The counting of the electoral vote for President and Vice President has brought to public notice the dangers and absurdities of the present system of choosing our Chief Magistrate, and the consequent propriety of sweeping changes in the Constitution. The main purpose of the authors of our present arrangements has been entirely defeated by the shape that partisan organizations and methods have taken, and the cumbersome machinery of the electoral colleges now serves no purpose whatever. It is to be hoped that this is not the only part of the Constitution that will be changed. Let the Presidential term be extended to ten years and a re-election forbidden. Bring all civil officials exce pt members of the Cabinet and foreign Ministers, under the tenure of office that now applies to the judges—" for life or good behavior." And abolish all the local restrictions that prevent citizens of one State from being elected to the service of another, either in the State Government or in Congress. This last amendment would do much to give breadth and true nationality of spirit to our public men. It would deter men of foresight from giving themselves up to the petty and selfish aims of a district, by the hope that their self-denial and really public spirit would meet with appreciation elsewhere; “a prophet hath honor save in his own country and in his father's house.” It would relieve our younger and weaker States from the neccessity of sending Caldwells, Pomeroys, and other corruptibilities and vacuities to the United States Senate, without impairing beyond measure the care exercised by Congressmen to promote the special interests of their constituents. As it is, Congressmen are mere local errand-boys to the national struggle for the loaves and the fishes, and Ruskin's gibe was not without its truth: “There is no res publica in America, only a multitudinous res privata."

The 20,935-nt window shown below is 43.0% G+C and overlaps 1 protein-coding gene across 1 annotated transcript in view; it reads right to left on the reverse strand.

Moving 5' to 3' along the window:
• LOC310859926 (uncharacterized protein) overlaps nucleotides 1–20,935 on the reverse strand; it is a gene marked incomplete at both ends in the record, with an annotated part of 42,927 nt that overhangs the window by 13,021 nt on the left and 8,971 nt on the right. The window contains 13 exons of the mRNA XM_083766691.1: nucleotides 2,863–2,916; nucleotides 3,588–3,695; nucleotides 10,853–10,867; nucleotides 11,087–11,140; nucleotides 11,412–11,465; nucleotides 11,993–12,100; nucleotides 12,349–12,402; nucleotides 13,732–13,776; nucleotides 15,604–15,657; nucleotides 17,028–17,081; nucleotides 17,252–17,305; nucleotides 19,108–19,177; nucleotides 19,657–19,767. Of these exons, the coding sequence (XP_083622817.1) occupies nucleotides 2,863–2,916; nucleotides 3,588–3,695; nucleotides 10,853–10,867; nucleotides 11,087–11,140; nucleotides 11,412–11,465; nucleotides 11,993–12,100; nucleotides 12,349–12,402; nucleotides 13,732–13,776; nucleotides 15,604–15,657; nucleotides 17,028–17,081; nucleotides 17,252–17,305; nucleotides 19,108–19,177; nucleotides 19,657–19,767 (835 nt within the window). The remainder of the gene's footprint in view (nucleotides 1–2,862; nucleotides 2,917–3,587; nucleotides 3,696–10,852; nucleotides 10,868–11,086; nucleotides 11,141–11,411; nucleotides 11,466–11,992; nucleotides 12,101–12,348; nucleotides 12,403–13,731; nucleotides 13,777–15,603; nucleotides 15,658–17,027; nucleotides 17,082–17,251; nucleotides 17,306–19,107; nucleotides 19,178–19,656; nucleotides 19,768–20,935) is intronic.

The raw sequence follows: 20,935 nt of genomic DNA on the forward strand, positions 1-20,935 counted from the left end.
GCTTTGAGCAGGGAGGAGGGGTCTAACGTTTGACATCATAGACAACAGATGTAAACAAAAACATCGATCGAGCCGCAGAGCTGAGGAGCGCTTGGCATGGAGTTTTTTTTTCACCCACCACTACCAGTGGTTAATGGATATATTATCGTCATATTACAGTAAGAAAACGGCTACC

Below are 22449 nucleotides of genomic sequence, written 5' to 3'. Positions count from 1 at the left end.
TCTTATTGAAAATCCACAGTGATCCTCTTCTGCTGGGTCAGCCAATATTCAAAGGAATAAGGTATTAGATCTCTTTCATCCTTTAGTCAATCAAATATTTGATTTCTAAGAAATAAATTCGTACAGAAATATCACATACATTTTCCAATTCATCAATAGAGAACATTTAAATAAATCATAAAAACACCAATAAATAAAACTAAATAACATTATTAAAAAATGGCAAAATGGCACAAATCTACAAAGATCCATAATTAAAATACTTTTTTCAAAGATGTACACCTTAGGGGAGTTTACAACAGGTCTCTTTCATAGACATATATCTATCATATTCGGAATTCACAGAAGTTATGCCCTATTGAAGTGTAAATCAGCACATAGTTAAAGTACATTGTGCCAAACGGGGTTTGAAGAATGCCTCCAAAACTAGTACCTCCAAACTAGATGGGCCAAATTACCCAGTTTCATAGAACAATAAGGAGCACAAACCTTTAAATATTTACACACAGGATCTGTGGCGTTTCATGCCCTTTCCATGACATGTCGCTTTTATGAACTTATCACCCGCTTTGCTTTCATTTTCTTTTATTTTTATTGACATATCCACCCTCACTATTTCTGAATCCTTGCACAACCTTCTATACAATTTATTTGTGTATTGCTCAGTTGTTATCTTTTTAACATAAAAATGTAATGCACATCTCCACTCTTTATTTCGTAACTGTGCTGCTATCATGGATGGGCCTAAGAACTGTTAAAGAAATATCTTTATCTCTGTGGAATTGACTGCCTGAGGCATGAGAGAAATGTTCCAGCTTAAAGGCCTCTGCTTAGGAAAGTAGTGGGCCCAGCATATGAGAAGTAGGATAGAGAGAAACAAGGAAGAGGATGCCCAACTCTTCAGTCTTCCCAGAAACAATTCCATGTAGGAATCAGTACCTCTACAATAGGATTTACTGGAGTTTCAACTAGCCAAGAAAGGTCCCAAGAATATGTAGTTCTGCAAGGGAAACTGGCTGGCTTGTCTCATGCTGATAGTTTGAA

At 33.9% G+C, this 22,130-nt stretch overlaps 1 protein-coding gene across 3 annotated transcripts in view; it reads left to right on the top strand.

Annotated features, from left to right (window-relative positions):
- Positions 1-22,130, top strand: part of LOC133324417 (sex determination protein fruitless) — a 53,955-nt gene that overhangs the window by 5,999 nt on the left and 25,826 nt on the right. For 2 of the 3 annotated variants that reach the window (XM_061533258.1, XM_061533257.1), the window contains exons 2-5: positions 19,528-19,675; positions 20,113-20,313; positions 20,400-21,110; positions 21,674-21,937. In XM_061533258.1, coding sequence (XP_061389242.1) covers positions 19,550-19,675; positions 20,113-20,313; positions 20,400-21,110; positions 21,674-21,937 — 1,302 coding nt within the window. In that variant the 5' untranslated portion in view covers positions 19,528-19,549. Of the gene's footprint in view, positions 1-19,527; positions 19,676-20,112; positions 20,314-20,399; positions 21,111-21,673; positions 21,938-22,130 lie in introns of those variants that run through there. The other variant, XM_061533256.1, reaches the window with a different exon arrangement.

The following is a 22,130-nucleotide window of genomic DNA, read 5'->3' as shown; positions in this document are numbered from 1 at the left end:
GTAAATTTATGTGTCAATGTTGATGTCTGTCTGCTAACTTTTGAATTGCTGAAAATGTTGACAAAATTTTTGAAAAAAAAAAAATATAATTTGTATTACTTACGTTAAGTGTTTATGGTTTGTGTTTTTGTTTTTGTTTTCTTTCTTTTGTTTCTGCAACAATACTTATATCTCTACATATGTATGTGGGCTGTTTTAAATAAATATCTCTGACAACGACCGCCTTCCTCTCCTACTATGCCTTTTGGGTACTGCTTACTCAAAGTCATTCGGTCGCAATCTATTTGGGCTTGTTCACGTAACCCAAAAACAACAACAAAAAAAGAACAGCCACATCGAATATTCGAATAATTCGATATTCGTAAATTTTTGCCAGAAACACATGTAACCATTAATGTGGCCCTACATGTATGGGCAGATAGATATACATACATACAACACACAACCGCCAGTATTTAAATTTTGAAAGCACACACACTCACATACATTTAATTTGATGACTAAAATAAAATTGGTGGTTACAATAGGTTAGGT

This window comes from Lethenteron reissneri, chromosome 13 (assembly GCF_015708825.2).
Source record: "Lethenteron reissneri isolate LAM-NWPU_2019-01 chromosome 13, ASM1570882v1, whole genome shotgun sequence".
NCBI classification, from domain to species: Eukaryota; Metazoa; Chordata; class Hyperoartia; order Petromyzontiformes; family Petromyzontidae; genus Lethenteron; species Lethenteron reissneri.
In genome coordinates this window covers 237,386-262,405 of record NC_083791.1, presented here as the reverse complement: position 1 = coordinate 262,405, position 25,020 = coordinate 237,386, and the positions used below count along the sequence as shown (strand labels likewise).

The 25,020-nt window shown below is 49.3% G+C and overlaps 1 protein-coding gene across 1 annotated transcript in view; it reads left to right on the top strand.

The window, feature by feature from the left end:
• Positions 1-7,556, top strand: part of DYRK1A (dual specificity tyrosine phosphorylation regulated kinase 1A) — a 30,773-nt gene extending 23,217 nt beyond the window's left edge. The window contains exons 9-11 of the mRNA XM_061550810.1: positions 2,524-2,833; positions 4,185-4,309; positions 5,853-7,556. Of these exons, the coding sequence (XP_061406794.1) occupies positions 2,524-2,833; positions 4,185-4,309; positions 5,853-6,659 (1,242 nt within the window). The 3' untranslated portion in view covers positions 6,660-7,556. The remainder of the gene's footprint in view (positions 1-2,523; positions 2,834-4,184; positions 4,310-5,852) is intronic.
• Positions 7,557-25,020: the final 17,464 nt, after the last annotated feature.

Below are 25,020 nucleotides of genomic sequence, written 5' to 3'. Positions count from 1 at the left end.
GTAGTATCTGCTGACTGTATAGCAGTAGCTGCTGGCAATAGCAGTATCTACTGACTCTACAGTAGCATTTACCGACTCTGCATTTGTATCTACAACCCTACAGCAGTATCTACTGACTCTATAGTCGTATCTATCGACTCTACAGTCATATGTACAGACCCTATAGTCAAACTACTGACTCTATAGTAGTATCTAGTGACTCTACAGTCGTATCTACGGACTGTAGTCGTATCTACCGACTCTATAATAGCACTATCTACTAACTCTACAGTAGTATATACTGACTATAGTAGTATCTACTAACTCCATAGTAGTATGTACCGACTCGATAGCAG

DELPHIA. By Eli K.Price. Philadelphia: J. B. Lippincott, & Co., 1873. Pp. 140.

Mr. Price, the honored father of the Consolidation Act under which Philadelphia exists, has done both well and wisely in gathering together and perpetuating in one record the story of the evils of the old system of the city, with its pine surrounding districts and its one overriding county; the method adopted for the cure of these evils by a law to consolidate all in one government for the city of Philadelphia, and the good results that have shown themselves in the score of years that have passed since the Act of Consolidation became the fundamental law of the city. No one better knows the history that needed to be told, and the necessity for telling it; for the generations that have come and gone since 1854 look on the existing system as one that must always have existed, since it seems tu be so natural that the city, with its common interests running into every part of its breadth and width, should almost of necessity have one common government. Yet Mr. Price, as one of our own municipal legislators, and as a representative of the city in the State legislature, as a busy and successful lawyer, as a man entrusted with the management of large estates and conversant with the interests of men of all classes and occupations, was one of the first to see that the accident of half a score of municipalities where one city now governs, was an anomaly that could be cured, and he now sees how well his work has stood the test of time. Fortunately, twenty years ago it was easy to secure the co-operation of men representing the most important interests of all parts of the city in a task for the public good, and their services met a prompt recognition in the almost unopposed passage of the measures recommended by them. Their names and their action deserve to be perpetuated, that they may be honored and their examples followed; and this task Mr. Price has performed with loving fidelity-unless, indeed, his modest mention and reference to his own services may fail to do full justice to his zealous labor in this, as in so many other, important reforms in our municipal government.

The opinion that Mr. Price expresses as to the necessity of preserving the events of our city history, by retrospective publications from decade to decade, is well supported by the clear, succinct and satisfactory manner in which he has executed the task in his history of the city's consolidation.

We commend it, therefore, very heartily to all our citizens— to the old, as a grateful reminiscence of their earlier lives; to the